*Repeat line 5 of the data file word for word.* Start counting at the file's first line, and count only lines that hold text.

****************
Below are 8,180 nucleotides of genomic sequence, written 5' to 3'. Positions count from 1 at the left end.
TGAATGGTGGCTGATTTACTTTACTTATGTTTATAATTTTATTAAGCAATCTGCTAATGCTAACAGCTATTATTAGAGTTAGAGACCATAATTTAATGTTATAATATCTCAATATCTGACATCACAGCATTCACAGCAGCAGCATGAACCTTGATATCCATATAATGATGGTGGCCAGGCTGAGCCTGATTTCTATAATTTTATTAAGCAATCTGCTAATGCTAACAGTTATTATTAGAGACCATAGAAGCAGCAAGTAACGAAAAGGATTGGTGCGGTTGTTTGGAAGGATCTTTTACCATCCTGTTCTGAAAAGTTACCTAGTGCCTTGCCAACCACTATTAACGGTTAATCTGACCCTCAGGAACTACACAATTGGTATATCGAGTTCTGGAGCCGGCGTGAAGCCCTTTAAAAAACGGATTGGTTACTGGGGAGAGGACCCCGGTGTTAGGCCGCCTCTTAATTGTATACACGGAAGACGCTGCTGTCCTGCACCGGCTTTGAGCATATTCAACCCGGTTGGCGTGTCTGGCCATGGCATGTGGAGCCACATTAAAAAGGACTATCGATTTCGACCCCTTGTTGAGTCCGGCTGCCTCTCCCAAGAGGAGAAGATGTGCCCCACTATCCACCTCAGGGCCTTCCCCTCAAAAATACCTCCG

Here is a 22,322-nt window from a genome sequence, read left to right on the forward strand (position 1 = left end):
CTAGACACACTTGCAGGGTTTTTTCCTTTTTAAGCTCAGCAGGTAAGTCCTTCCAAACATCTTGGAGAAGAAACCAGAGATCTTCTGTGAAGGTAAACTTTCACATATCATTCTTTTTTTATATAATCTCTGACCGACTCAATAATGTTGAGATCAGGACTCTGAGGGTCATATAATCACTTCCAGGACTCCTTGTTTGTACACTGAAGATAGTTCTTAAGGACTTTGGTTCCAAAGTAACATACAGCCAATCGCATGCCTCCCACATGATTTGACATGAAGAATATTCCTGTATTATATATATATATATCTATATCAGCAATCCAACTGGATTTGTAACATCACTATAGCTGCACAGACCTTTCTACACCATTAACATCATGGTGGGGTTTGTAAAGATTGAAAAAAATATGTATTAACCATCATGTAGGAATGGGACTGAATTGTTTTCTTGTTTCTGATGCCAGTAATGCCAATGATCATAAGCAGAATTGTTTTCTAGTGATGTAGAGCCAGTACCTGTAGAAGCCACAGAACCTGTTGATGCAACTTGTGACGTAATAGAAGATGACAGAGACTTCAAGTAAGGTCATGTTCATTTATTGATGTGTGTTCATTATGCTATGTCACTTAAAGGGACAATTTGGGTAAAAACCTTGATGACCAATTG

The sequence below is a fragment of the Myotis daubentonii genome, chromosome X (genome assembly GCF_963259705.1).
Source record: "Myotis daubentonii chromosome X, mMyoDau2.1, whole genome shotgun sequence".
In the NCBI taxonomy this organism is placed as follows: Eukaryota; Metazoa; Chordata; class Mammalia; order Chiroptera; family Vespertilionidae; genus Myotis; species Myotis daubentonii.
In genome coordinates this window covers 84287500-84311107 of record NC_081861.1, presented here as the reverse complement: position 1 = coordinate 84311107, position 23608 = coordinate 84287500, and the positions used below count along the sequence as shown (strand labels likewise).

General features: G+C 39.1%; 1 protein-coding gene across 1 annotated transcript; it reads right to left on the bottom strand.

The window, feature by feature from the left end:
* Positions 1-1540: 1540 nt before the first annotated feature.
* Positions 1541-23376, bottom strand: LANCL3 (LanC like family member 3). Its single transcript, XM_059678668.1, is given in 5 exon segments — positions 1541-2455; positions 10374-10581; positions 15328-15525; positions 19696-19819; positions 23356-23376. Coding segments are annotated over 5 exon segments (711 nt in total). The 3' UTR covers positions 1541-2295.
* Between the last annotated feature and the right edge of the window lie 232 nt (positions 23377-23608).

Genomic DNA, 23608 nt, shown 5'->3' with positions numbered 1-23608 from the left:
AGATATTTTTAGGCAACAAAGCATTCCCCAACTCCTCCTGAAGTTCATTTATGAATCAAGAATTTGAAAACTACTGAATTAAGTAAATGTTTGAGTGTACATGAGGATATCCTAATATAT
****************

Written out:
The sequence below is a fragment of the Myotis daubentonii genome, chromosome X (genome assembly GCF_963259705.1).